Examinations have been made of a low cost commercially available material which is potentially useful as a dosimeter in radiotherapy. An investigation of the thermoluminescent (TL) yield and electron paramagnetic resonance (EPR) signal was performed by irradiating acid-washed glass jewellery beads to MV photons using a medical linear-accelerator and 60Co gamma rays. For comparison, irradiation exposures were also carried out on 5 mm length of Ge-doped optical fibres that have been widely investigated for their TL properties . The dose response was linear for the investigated dose range of 1 to 2500 cGy, with an R2 correlation coefficient of > 0.999 and reproducibility of 1.7%. The results suggest the potential for use of glass beads as TL dosimeters in radiotherapy.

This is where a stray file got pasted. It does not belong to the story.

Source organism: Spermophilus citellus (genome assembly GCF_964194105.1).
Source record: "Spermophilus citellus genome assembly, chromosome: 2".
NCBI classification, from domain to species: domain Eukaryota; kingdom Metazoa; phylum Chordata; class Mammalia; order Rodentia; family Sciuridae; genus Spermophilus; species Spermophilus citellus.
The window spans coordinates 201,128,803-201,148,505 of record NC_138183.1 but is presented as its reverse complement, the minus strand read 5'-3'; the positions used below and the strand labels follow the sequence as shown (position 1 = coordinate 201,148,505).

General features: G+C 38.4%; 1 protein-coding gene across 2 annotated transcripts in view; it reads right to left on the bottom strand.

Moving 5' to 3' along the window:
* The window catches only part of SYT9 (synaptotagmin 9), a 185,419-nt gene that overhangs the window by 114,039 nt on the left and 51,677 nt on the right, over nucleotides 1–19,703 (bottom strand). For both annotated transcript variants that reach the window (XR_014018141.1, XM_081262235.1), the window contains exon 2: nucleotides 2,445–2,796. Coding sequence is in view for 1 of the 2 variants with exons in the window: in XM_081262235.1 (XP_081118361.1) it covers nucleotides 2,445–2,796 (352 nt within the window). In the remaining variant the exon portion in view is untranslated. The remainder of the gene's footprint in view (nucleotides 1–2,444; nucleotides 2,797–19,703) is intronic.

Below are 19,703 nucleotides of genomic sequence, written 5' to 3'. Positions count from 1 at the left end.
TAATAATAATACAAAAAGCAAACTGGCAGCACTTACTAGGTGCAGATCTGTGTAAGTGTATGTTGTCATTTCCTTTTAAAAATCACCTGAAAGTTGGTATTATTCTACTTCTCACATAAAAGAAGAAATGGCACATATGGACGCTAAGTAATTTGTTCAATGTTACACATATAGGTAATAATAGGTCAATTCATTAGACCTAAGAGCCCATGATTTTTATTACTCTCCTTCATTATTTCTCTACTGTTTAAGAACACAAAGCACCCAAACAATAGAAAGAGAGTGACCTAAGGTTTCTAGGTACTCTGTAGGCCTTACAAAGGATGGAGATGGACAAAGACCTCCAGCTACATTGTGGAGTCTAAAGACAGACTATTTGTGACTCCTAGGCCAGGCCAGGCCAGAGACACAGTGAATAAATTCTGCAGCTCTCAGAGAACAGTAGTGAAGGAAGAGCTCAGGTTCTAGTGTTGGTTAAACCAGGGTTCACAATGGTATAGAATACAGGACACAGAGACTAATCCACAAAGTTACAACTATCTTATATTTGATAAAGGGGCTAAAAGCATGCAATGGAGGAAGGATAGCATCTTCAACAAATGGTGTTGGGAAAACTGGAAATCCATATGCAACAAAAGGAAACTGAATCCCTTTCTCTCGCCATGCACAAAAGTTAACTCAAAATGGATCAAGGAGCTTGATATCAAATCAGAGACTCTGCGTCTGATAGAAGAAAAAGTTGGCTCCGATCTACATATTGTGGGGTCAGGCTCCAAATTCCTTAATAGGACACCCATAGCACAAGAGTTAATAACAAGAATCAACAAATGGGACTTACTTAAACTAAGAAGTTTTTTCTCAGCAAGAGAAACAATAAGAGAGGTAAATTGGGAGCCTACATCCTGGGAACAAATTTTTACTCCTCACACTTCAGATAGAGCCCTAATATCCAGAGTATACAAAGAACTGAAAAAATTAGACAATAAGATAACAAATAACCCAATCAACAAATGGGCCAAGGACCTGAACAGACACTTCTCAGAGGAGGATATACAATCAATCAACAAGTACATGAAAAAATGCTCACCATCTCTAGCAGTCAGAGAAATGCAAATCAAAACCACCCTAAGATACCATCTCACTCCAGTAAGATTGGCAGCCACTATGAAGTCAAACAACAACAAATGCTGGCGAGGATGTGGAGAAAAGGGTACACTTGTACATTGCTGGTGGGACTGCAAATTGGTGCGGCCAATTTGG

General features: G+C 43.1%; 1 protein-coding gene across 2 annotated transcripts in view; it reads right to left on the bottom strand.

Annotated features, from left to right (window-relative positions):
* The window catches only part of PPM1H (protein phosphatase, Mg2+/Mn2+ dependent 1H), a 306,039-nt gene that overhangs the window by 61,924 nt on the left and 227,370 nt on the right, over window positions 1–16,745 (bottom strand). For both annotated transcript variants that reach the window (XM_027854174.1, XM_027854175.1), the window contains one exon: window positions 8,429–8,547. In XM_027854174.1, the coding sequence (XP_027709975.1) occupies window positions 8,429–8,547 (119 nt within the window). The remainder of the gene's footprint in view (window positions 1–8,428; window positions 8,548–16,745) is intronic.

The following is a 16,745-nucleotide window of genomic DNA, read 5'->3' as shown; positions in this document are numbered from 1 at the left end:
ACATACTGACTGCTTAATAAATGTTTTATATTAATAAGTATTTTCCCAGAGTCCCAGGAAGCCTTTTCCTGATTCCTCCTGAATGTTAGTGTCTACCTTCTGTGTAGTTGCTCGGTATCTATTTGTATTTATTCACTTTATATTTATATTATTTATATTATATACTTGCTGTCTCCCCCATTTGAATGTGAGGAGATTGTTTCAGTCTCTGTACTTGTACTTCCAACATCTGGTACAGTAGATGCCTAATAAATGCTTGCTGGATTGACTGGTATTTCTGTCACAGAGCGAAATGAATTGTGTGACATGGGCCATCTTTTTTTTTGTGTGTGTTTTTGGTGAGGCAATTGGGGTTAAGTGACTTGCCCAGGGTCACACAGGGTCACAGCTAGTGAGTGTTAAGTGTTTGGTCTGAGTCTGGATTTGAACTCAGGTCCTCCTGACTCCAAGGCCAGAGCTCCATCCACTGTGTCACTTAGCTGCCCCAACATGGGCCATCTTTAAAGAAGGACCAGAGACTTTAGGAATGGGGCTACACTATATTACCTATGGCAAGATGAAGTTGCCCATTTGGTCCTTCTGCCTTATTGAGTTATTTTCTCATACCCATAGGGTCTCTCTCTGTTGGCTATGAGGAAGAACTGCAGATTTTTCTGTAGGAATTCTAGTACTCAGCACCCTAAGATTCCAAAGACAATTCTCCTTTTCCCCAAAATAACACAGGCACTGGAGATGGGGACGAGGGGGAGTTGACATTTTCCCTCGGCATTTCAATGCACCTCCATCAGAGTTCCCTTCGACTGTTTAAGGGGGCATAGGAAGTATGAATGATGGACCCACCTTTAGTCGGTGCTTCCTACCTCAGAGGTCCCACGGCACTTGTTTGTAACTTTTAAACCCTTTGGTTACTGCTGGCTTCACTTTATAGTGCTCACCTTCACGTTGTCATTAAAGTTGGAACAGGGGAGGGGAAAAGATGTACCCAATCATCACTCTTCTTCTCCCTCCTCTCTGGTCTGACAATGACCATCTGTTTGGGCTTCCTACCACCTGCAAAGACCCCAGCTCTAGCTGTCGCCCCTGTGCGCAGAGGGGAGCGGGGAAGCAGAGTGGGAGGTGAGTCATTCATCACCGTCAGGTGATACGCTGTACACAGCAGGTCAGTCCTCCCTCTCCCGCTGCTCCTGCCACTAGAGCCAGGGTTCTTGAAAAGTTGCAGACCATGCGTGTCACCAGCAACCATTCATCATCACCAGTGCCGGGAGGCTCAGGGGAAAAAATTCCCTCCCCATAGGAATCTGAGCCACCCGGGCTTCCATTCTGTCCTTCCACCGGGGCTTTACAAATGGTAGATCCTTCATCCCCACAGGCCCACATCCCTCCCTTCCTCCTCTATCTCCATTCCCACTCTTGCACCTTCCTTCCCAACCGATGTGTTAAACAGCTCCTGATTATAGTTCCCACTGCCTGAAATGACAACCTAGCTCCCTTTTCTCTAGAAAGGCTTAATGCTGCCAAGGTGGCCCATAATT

Purpose: The aim of this work was to determine whether a commercial knowledge-based treatment planning (KBP) module can efficiently produce IMRT and VMAT plans in the pelvic region (prostate & cervical cancer), and to assess sensitivity of plan quality to training data and model parameters. Methods: Initial benchmarking of KBP was performed using prostate cancer cases. Structures and dose distributions from 40 patients previously treated using a 5-field IMRT technique were used for model training. Two types of model were created: one excluded statistical outliers (as identified by RapidPlan guidelines) and the other had no exclusions. A separate model for cervix uteri cancer cases was subsequently developed using 37 clinical patients treated for cervical cancer using RapidArcTM VMAT, with no exclusions. The resulting models were then used to generate plans for ten patients from each patient group who had not been included in the modelling process. Comparisons of generated RapidPlans with the corresponding clinical plans were carried out to indicate the required modifications to the models. Model parameters were then iteratively adjusted until plan quality converged with that obtained by experienced planners without KBP. Results: Initial automated model generation settings led to poor conformity, coverage and efficiency compared to clinical plans. Therefore a number of changes to the initial KBP models were required. Before model optimisation, it was found that the PTV coverage was slightly reduced in the superior and inferior directions for RapidPlan compared with clinical plans and therefore PTV parameters were adjusted to improve coverage. OAR doses were similar for both RapidPlan and clinical plans (p > 0.05). Excluding outliers had little effect on plan quality (p 0.05). Manually fixing key optimisation objectives enabled production of clinically acceptable treatment plans without further planner intervention for 9 of 10 prostate test patients and all 10 cervix test patients. Conclusions: The Varian RapidPlanTM system was able to produce IMRT & VMAT treatment plans in the pelvis, in a single optimisation, that had comparable sparing and comparable or better conformity than the original clinically acceptable plans. The system allows for better consistency and efficiency in the treatment planning process and has therefore been adopted clinically within our institute with over 100 patients treated.